Keven Duggan, manager of environmental and regulatory issues for Chatsworth, Calif.-based Capstone Turbine, agrees that current regulations are a significant hurdle for larger CHP projects. Said Duggan, “I think these regulations are evolving–but they are not moving fast at all. So what we have on the books now in many states are regulations that were established 20 years ago. The structure of these old regulations are the numbers are now out of date and people are experiencing difficulties trying to get systems implemented–and so the books from which the regulators work from are not set up to meet or deal with these difficulties.”

States spearhead paradigm shift

While progress is slow, some states, along with EPA and DOE, are trying to lower regulatory hurdles to distributed generation and combined heat and power systems. Texas and California for example are developing regulations that credit the emissions savings associated with CHP.

“In Texas, they are saying when you calculate the emissions of a DG or CHP, you calculate the emissions of the technology and then you deduct the emissions for something like a boiler that you would have had to operate had you not implemented a cogeneration system. It’s a credit,” said Duggan. In California, the state gives a credit to companies for not using a boiler. “The overall standard is set, the credit is weighed in. If the standard is .5, and my cogen system emits .7, but I get a credit of .2 for not using a boiler, I meet the standard,” he said.

To help spearhead the necessary paradigm shift at the state level, a national group called the Regulatory Assistance Project (RAP) is being funded by Doe and managed by the National Renewable Energy Laboratory. RAP’s purpose is to create a model approach for how to deal with smaller distributed generation sources. Its goal is to establish guidelines and rules for states across the country to follow. State air and utility regulators and equipment manufacturers have participated in the RAP to design principals, concepts and approaches for states.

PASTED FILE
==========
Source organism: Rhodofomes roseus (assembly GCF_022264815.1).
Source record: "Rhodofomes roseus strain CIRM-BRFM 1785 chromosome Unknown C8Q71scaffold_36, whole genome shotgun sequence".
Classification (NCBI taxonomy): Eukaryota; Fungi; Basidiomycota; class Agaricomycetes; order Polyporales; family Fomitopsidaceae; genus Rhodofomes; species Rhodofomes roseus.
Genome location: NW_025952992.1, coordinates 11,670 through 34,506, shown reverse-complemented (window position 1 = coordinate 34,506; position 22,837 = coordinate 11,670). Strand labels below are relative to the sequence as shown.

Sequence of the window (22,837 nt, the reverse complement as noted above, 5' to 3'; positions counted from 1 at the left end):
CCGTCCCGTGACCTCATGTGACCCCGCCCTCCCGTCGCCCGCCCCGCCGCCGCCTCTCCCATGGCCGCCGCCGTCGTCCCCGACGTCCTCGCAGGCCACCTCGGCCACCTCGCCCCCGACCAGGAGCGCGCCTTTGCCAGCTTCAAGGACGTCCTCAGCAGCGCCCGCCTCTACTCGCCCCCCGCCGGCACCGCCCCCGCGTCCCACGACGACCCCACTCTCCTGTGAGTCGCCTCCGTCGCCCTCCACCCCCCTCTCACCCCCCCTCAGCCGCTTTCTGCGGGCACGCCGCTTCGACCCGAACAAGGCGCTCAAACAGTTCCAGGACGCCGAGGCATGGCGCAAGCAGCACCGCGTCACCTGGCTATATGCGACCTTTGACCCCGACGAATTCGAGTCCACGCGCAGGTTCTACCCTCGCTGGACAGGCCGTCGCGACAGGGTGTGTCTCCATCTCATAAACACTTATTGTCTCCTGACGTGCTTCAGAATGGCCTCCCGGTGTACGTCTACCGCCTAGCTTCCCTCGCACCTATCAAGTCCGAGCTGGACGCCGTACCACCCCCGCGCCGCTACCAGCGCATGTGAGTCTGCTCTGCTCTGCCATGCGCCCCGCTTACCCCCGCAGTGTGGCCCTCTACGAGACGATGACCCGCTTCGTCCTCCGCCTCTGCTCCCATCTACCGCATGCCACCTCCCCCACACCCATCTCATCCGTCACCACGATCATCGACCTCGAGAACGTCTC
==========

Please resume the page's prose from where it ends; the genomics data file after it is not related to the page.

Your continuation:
In addition, regional industry groups are aligned to make a case for CHP. In September, an alliance of environmental, industry, and government organizations formed a task force called the Midwest CHP Alliance to spearhead the installation of CHP systems throughout the Midwest. The Alliance plan is to double the amount of CHP in the region by 2010. The plan includes streamlining the permitting process, implementing interconnect and free access guidelines for states, educating pertinent policy makers and industry groups and developing a pro-CHP policy platform for legislative changes in Midwestern states.

Arthur Venables is an industrial energy analyst for Boulder-based E Source’s Industrial Mid-Market service.

"This article was written by Arthur Venables and Neil Kolwey, research managers at E Source, a part of Platts. It was originally published in E Source Corporate Energy Managers' Consortium (CEMC) News. CEMC is a service provided by E Source to subscribing members and provides participating energy managers with analysis of new technologies, explanations of new energy procurement strategies, updates on performance contracting deals and up-to-the-minute intelligence. The service also includes reports, peer exchange, corporate benchmarking, a best practices database and other benefits for corporate energy managers. For more information on the E Source Corporate Energy Managers' Consortium, please contact Pamela Milmoe of E Source at 720-548-5581 or This email address is being protected from spambots. You need JavaScript enabled to view it.. Platts is the energy information and marketing services unit of The McGraw-Hill Companies."